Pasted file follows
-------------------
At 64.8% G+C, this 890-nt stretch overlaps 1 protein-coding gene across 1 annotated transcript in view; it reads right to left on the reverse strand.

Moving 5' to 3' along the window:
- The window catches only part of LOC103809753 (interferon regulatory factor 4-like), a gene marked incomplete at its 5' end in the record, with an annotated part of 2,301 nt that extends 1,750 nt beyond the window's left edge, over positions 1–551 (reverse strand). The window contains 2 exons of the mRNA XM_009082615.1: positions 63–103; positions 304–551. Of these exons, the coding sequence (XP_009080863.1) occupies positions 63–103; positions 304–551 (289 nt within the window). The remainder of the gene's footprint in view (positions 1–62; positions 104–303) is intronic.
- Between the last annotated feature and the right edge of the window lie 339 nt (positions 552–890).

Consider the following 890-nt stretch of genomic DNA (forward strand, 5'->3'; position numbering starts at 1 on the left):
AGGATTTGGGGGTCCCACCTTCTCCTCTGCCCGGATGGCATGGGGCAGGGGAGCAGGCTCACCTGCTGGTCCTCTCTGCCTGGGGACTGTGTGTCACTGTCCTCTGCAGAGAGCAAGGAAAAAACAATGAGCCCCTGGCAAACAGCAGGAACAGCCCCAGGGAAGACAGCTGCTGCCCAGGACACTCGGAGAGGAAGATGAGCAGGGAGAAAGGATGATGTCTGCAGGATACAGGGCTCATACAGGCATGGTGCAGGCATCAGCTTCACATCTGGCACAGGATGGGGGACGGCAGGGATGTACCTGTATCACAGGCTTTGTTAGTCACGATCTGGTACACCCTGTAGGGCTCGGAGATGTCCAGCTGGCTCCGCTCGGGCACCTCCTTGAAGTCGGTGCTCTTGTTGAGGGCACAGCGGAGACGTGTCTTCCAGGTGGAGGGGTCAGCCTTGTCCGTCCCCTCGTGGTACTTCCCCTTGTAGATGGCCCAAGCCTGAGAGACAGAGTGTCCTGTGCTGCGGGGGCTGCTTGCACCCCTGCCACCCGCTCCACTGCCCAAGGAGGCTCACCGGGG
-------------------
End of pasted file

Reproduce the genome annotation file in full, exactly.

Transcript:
At 64.8% G+C, this 890-nt stretch overlaps 1 protein-coding gene across 1 annotated transcript in view; it reads right to left on the reverse strand.

Moving 5' to 3' along the window:
- The window catches only part of LOC103809753 (interferon regulatory factor 4-like), a gene marked incomplete at its 5' end in the record, with an annotated part of 2,301 nt that extends 1,750 nt beyond the window's left edge, over positions 1–551 (reverse strand). The window contains 2 exons of the mRNA XM_009082615.1: positions 63–103; positions 304–551. Of these exons, the coding sequence (XP_009080863.1) occupies positions 63–103; positions 304–551 (289 nt within the window). The remainder of the gene's footprint in view (positions 1–62; positions 104–303) is intronic.
- Between the last annotated feature and the right edge of the window lie 339 nt (positions 552–890).

Consider the following 890-nt stretch of genomic DNA (forward strand, 5'->3'; position numbering starts at 1 on the left):
AGGATTTGGGGGTCCCACCTTCTCCTCTGCCCGGATGGCATGGGGCAGGGGAGCAGGCTCACCTGCTGGTCCTCTCTGCCTGGGGACTGTGTGTCACTGTCCTCTGCAGAGAGCAAGGAAAAAACAATGAGCCCCTGGCAAACAGCAGGAACAGCCCCAGGGAAGACAGCTGCTGCCCAGGACACTCGGAGAGGAAGATGAGCAGGGAGAAAGGATGATGTCTGCAGGATACAGGGCTCATACAGGCATGGTGCAGGCATCAGCTTCACATCTGGCACAGGATGGGGGACGGCAGGGATGTACCTGTATCACAGGCTTTGTTAGTCACGATCTGGTACACCCTGTAGGGCTCGGAGATGTCCAGCTGGCTCCGCTCGGGCACCTCCTTGAAGTCGGTGCTCTTGTTGAGGGCACAGCGGAGACGTGTCTTCCAGGTGGAGGGGTCAGCCTTGTCCGTCCCCTCGTGGTACTTCCCCTTGTAGATGGCCCAAGCCTGAGAGACAGAGTGTCCTGTGCTGCGGGGGCTGCTTGCACCCCTGCCACCCGCTCCACTGCCCAAGGAGGCTCACCGGGG